Nav: Home

Anger in spats is more about marital climate than heat of the moment, Baylor study shows

May 21, 2012

How good are married couples at recognizing each other's emotions during conflicts? In general, pretty good, according to a study by a Baylor University researcher. But if your partner is angry, that might tell more about the overall climate of your marriage than about what your partner is feeling at the moment of the dispute.

What's more, "if your partner is angry, you are likely to miss the fact that your partner might also be feeling sad," said Keith Sanford, Ph.D., an associate professor of psychology and neuroscience in Baylor University's College of Arts & Sciences. His study -- "The Communication of Emotion During Conflict in Married Couples" --is published online in the American Psychological Association's Journal of Family Psychology.

"I found that people were most likely to express anger, not in the moments where they felt most angry, but rather in the situations where there was an overall climate of anger in their relationship - situations where both partners had been feeling angry over a period of time," he said. "This means that if a couple falls into a climate of anger, they tend to continue expressing anger regardless of how they actually feel . . . It becomes a kind of a trap they cannot escape."

Common spats that might fester deal with in-laws, chores, money, affection and time spent on the computer.

Sanford found that when people express anger, they often also feel sad. But while a partner will easily and immediately recognize expressions of anger, the spouse often will fail to notice the sadness.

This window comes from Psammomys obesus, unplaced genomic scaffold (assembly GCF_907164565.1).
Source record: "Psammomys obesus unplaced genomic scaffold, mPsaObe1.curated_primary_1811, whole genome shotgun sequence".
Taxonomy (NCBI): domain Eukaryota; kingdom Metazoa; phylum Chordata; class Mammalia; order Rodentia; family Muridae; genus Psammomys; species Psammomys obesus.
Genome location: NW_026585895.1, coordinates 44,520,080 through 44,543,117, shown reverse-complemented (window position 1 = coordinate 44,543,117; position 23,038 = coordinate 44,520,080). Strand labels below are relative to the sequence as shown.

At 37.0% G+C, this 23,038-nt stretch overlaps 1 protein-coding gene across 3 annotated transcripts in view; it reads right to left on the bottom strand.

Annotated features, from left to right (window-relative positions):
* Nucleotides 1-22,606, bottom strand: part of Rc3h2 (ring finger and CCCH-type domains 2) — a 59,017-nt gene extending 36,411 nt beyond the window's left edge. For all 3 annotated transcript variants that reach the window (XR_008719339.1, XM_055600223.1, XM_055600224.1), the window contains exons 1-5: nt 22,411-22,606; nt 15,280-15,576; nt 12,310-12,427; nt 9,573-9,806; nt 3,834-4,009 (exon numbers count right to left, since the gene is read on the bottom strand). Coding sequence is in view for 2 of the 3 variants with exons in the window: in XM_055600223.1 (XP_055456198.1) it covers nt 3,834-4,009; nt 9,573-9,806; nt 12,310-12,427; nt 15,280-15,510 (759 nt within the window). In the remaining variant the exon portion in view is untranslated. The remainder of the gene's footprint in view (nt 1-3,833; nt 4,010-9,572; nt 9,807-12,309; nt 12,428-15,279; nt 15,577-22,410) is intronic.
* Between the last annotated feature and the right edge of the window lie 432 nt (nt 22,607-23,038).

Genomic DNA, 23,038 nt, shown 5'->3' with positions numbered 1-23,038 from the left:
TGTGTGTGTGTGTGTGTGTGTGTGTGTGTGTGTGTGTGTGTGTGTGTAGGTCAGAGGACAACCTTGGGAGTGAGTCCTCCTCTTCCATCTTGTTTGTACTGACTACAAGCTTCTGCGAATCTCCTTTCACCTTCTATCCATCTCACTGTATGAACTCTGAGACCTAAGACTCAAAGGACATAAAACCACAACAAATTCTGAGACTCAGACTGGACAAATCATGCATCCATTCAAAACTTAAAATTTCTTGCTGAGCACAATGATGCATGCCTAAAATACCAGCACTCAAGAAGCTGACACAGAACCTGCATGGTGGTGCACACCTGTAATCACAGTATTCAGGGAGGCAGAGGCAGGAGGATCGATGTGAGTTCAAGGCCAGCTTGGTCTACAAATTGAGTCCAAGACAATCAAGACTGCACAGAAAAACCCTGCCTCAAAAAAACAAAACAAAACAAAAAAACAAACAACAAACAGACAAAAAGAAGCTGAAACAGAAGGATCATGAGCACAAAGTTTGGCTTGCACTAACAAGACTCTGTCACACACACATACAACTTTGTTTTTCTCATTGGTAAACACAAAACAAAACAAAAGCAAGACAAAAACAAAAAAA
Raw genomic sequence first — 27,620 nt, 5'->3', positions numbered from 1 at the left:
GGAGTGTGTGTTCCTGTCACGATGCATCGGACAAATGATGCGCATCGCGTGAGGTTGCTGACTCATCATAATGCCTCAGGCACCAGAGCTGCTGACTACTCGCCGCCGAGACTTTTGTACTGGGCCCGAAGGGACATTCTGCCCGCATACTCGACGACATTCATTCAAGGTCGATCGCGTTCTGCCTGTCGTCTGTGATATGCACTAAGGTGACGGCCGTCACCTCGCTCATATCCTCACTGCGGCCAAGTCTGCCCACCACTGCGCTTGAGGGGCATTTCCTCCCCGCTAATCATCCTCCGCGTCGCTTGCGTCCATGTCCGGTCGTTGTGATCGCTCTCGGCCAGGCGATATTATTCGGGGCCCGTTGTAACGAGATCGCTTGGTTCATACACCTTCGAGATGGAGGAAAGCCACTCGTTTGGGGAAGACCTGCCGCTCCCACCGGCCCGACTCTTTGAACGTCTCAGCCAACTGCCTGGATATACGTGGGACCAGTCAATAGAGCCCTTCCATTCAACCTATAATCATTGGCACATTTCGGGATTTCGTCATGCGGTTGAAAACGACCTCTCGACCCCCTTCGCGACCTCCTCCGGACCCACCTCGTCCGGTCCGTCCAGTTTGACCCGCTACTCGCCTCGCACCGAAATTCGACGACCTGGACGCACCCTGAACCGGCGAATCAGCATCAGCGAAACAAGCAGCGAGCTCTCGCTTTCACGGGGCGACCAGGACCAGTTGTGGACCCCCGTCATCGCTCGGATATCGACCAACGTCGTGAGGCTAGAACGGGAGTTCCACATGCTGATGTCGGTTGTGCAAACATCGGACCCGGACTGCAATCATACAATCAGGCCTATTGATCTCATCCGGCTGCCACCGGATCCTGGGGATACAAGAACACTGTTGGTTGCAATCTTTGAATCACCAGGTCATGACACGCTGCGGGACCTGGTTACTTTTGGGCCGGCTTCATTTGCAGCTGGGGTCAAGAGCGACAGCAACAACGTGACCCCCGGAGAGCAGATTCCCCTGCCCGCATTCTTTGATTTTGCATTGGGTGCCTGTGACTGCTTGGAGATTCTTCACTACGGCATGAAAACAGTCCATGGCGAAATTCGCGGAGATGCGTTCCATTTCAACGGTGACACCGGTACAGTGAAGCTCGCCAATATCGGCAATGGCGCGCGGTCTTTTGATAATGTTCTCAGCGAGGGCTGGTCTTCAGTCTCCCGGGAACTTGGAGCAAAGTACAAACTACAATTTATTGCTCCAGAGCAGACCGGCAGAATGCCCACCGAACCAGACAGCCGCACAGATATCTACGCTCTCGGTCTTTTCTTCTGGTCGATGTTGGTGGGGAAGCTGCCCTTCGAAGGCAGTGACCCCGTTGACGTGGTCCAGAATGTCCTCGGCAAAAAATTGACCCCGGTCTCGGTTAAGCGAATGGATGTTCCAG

"When it comes to perceiving emotion in a partner, anger trumps sadness," he said.

Previous research has found that genuine expressions of sadness during a conflict can sometimes draw partners closer together, and it potentially can enable couples to break out of a climate of anger.

"A take-home message is that there may be times where it is beneficial to express feelings of sadness during conflict, but sad feelings are most likely to be noticed if you are not simultaneously expressing anger," Sanford said.

The findings were based on self-reporting by 83 married couples as well as observation and rating of their behavior by research assistants, who were given permission by the couples to videotape them through a one-way mirror. Couples were asked to choose two areas of conflict and talk to each other about them -- one chosen by the wife, the other by the husband. They also were asked to rate their emotions and those of their partners before and after each discussion.

Couples' "insider knowledge" of one another might be expected to make it easier for them to read each other, Sanford said. But the only time in which couples made significant use of insider knowledge to distinguish emotions was in interpreting soft emotions -- such as hurt or disappointment -- in conflicts about specific events, the study showed.

While women expressed soft emotions more, they were no better at perceiving hard emotions (such as anger) or soft ones, Sanford said.

-end-

*Sanford has developed a free interactive internet program for couples titled the "Couple Conflict Consultant" located at www.pairbuilder.com. This program provides a personalized assessment of 14 different areas of conflict resolution and a large resource bank of information and recommendations for couples.